Every Sunday I head to the market across the road to pick up my meat and veg for the week. I never know exactly what meat my man is going to have that day, it all depends what has been shot, slaughtered or finished hanging that week. All his meat is free range and fantastic. Guinea fowl, roosters, rabbits, muntjac and wild boar are often available, his wild boar bacon is really good and his mutton is always hung for 3 weeks so it’s tender enough to cook pink. Last November we were chatting away about his Southdown mutton that he had coming up when his mother mentioned that he should show me what he had in the chiller. “Its a bit hairy”, he said as we went out back, “people are funny about the hair so I can’t sell it like this and I haven’t had time to prep it.” I still wasn’t sure what I was about to be shown as he opened up the chiller box and for a split second as he opened the lid I thought he was trying to sell me half a dead dog! Luckily it was a 2 year old wild boar. Having told me a bit about her, yes her (not so important for the front end but apparently the males tend to wee all over their stomachs which over their 2 year life time affects the belly meat) I was instantly sold on the hunk of meat, handed over my tenner and went off in search of a heat gun to de-hair her.
Once I got home I immediately set about prepping the wild boar removing the tough bristly hair with a heat gun and a stiff brush. It took a good half hour to do in the garden and it smelt really good! I was really happy with my huge hunk of meat and popped the above photos on my Facebook page.
*skip to next paragraph to avoid a bit of a brief rant
There were a great deal of people who instantly wanted an invite for dinner but I was really surprised that a couple of people found it really offensive, so much to the point that they complained to Facebook and had the pictures removed. I still don’t know who this was and I really hope they have not only “unfriended” themselves but that they also spend every spare minute of their time covering butcher’s windows with paint and covering up all the supermarket meat shelves with white sheets if the sight off meat offends them so greatly. But they probably eat meat and just don’t like to associate the meat they stuff in their faces with animals. Yes I know, I’m ranting. Rant over.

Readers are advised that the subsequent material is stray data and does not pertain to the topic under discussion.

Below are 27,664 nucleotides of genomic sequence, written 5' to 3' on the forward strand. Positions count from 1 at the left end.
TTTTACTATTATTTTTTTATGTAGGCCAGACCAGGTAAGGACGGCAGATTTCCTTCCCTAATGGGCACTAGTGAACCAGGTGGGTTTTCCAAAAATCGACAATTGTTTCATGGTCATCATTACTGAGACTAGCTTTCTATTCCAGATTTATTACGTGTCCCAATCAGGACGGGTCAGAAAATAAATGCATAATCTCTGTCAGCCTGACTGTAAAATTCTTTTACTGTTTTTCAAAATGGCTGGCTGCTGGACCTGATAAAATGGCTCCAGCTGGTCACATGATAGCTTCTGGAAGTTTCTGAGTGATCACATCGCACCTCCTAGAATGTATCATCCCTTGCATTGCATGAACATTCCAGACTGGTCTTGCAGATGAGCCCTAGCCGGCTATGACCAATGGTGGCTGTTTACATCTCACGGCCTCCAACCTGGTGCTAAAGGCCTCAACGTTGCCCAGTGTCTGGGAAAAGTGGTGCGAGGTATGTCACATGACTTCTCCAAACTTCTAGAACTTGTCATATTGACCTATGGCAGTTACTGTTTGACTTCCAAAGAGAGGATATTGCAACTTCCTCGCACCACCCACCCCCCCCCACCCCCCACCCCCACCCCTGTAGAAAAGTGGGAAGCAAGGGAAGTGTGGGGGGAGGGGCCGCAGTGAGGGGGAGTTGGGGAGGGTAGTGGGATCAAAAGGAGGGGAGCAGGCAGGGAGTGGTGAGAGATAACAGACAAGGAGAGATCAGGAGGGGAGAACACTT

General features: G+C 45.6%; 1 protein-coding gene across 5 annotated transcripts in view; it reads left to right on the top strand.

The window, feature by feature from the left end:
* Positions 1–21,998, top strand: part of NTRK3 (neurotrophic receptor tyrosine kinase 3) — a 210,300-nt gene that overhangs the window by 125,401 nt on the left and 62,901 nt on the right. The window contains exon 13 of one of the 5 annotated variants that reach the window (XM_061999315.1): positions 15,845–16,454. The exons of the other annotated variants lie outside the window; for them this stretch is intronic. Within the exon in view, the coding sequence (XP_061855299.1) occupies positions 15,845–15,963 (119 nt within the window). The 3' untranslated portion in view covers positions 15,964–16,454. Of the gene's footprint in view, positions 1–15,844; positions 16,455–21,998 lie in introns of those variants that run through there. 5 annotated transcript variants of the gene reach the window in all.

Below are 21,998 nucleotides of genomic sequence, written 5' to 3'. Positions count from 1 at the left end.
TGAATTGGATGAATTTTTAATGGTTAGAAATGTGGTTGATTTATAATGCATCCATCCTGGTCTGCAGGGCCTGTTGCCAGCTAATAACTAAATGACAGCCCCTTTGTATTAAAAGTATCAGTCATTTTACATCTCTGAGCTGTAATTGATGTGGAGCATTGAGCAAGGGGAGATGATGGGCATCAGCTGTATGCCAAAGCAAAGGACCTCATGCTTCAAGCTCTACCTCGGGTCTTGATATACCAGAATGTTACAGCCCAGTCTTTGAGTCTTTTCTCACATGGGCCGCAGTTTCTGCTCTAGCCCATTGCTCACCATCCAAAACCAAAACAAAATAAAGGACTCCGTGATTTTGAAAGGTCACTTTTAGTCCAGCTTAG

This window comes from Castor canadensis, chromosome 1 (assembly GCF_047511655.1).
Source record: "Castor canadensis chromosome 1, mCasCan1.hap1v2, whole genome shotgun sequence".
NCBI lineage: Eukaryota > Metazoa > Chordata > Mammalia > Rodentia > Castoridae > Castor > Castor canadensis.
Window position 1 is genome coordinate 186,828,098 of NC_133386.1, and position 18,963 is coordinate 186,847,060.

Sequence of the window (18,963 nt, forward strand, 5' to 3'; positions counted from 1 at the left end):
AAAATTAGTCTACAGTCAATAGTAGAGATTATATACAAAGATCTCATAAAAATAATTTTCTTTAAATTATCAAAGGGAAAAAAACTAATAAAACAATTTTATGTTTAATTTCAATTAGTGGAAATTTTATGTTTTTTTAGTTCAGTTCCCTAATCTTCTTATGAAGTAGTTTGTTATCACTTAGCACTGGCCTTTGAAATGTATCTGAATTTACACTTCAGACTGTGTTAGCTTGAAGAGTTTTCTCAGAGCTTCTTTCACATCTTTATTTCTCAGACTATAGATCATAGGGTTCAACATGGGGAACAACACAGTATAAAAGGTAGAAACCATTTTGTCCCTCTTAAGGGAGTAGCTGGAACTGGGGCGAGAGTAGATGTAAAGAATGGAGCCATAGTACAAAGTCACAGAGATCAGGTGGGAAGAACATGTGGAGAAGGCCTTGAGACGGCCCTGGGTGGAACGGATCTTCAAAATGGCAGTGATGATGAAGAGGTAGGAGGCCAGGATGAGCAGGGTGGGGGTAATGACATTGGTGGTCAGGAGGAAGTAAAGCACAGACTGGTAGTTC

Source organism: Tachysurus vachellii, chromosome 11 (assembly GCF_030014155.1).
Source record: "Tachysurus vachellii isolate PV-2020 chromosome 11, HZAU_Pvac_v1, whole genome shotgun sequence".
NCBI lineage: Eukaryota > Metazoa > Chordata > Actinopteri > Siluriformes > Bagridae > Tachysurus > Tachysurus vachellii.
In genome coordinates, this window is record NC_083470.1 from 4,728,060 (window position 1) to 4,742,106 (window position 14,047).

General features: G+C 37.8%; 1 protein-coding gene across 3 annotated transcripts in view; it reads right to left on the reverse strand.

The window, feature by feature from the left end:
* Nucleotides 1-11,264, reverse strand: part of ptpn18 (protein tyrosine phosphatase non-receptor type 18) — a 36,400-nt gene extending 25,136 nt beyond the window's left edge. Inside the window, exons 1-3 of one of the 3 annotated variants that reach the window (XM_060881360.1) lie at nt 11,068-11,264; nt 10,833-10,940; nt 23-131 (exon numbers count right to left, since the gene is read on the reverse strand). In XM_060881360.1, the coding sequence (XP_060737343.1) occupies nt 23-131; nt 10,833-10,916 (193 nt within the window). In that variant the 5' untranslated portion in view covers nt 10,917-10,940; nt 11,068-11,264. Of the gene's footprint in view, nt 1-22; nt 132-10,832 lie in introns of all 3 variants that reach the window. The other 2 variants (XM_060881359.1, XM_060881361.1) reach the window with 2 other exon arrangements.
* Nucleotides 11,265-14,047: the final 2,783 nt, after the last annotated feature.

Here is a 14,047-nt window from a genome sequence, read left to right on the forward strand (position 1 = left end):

Anyway, once fully prepped it went into the freezer ready to make a grand future appearance.
24 hour roast wild boar
Once the boar was thoroughly defrosted I made a marinade:
Good couple of pinches of smoked tea to get that deep smoky flavour
2 heaped dessert spoons Spice Ways Heavenly Herbs (wonderful blend of of herbs and spices including coriander and rose petals that I discovered whilst in Bath)
glug of oil to mix.
The marinade ingredients were all mixed and rubbed into the flesh and skin of the boar. Wild boar skin is very tough and is not eaten but I wanted all the flavours of the smoky tea, herbs and spices to infuse the meat and then the juices reduced at the end for an intense sauce. The meat was put into a large roasting tin, covered in tin foil and placed in an oven set to 130C for 20hours. During this time the meat was gently turned and basted a few times. For the last 4 hours the foil was removed and a huge amount of juices and marinade poured off into a jug. The skin was now able to crisp up a bit like a protective coat. Once the juices had separated the very top layer of fat was removed and the remaining liquid reduced gently in a pan until it reached a thick sauce consistency and it packed a real punch in the flavour department. This was the most amazing sauce!
The skin is simply peeled back to reveal the most incredibly moist meat that just melts in your mouth. Easiest way to serve is simply to stick 2 forks on the table and let everyone dig in. I made flatbreads and smoky turtle beans to go with it and served it with homemade cucumber, onion and mustard pickle, coleslaw and some very hot pickled red chillies.
This recipe was just made up on the spot and worked really well. The sourdough starter is used a a seasoning as I love the flavour.